Primary neoplasms of the sinonasal region, including the sphenoid sinus are relatively uncommon and include a wide range of pathologies including sinonasal undifferentiated carcinoma (SNUC), squamous cell carcinoma, giant cell tumors, neuroendocrine tumors and mucoepidermoid carcinomas as seen in our Recent Article on this topic. These tumors tend to be locally invasive and can extend into the nasal cavity and orbits as well as the skull base to involve the cavernous sinus, sella, clivus and cribiform plate areas; some large aggressive tumors also have intradural extension impinging upon the brain and/or cranial nerves.
Sinus carcinomas typically cause epistaxis (nasal bleeding), facial pain, cavernous sinus symptoms (double vision or facial numbness) and headache. Tumors that grow into the sellar/pituitary region may cause symptoms of Pituitary Failure (Hypopituitarism).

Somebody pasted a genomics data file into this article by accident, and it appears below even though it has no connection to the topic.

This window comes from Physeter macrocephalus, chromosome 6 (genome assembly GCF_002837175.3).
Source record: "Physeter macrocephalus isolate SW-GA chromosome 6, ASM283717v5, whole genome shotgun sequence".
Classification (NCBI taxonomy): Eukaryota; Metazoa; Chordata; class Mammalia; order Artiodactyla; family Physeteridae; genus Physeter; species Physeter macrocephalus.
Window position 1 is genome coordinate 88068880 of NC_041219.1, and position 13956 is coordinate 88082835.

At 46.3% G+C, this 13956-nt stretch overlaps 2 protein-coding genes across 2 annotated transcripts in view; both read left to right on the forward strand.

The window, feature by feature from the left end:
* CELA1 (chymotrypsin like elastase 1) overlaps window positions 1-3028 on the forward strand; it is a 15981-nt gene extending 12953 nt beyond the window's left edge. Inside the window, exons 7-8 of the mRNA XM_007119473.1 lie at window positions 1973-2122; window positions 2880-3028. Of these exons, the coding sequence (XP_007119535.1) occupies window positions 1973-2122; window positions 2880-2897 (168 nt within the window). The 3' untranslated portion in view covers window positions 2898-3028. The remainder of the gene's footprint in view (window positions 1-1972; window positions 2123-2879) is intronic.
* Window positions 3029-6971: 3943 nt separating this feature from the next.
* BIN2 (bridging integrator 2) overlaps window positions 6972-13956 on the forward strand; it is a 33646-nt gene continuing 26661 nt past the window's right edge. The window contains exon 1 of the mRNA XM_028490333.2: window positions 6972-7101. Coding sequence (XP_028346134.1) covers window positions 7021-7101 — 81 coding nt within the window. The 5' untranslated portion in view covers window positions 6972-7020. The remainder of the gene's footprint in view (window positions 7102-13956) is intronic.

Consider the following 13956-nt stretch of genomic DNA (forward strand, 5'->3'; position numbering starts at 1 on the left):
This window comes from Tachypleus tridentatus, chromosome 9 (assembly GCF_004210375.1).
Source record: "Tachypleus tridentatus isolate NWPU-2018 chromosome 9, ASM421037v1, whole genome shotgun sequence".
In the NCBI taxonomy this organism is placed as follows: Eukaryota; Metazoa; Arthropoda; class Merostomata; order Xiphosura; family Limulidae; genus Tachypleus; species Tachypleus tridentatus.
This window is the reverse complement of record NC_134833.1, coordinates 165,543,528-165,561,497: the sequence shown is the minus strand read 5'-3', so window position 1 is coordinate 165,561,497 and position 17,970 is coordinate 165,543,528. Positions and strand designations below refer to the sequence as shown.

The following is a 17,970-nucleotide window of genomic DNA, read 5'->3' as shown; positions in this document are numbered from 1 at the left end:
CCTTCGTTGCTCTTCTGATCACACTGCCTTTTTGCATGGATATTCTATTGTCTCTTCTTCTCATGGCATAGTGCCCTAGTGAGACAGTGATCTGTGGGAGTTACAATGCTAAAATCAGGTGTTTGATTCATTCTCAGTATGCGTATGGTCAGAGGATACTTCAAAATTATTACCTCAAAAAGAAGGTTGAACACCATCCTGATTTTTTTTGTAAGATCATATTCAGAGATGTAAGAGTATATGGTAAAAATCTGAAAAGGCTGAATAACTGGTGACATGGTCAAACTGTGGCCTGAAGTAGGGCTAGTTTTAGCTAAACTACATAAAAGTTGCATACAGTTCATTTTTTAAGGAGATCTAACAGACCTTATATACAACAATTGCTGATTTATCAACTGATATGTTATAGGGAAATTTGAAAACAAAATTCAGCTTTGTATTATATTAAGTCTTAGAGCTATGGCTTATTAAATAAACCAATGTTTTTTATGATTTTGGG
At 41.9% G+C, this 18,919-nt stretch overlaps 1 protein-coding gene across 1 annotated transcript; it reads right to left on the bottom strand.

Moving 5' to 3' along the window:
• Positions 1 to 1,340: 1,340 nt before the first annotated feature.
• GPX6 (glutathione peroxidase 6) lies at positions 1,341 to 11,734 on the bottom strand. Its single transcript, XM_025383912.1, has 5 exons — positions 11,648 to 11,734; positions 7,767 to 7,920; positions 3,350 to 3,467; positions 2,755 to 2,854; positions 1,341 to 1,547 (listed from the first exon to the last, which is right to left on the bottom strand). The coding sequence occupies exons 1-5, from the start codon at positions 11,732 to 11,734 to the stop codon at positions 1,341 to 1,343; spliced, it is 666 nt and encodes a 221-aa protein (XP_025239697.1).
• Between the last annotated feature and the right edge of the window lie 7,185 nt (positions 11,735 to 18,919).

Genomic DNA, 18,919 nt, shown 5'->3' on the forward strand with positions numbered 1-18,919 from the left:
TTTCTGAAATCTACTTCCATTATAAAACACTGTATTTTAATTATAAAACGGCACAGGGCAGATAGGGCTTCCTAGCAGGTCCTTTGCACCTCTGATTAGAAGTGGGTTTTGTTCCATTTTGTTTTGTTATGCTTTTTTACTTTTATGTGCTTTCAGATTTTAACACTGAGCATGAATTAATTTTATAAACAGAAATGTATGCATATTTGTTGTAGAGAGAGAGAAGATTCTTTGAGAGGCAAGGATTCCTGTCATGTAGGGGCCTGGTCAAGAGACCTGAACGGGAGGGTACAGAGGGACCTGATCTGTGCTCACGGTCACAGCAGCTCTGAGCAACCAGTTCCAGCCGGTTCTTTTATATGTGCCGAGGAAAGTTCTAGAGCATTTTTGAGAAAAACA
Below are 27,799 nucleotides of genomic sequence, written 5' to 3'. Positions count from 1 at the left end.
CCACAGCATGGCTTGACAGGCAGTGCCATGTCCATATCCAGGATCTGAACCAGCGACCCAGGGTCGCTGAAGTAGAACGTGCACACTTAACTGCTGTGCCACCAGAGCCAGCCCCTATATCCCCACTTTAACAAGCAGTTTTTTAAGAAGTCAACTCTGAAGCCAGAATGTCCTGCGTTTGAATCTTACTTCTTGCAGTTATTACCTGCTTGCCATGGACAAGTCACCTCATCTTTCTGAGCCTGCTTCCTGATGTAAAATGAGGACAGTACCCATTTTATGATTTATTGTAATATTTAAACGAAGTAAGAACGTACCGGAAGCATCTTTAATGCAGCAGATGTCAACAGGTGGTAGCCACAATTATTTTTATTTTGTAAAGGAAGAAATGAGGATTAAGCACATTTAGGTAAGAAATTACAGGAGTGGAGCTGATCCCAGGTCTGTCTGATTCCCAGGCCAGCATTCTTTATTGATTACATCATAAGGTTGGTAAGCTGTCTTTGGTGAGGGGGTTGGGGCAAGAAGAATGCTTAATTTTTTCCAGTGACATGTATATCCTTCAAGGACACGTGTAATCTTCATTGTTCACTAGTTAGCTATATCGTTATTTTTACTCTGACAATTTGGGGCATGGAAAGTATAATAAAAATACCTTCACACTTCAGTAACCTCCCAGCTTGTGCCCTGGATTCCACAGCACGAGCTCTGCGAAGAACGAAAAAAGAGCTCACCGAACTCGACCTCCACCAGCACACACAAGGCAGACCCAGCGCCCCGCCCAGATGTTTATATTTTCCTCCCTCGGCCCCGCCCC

These tumors are typically diagnosed by magnetic resonance imaging (MRI) or computer tomography (CT) of the brain and paranasal sinuses.
The aggressive nature of most sinonasal carcinomas typically warrants multimodality treatment including surgical resection and radiotherapy, as well as chemotherapy in some cases. The exact treatment regimen is highly dependent upon the exact pathology. Given advances in endoscopy, instrumentation and anatomical understanding, many if not most sinus carcinomas are now removed or debulked via an Endonasal Endoscopic Approach, including those with intradural and/or orbital extension.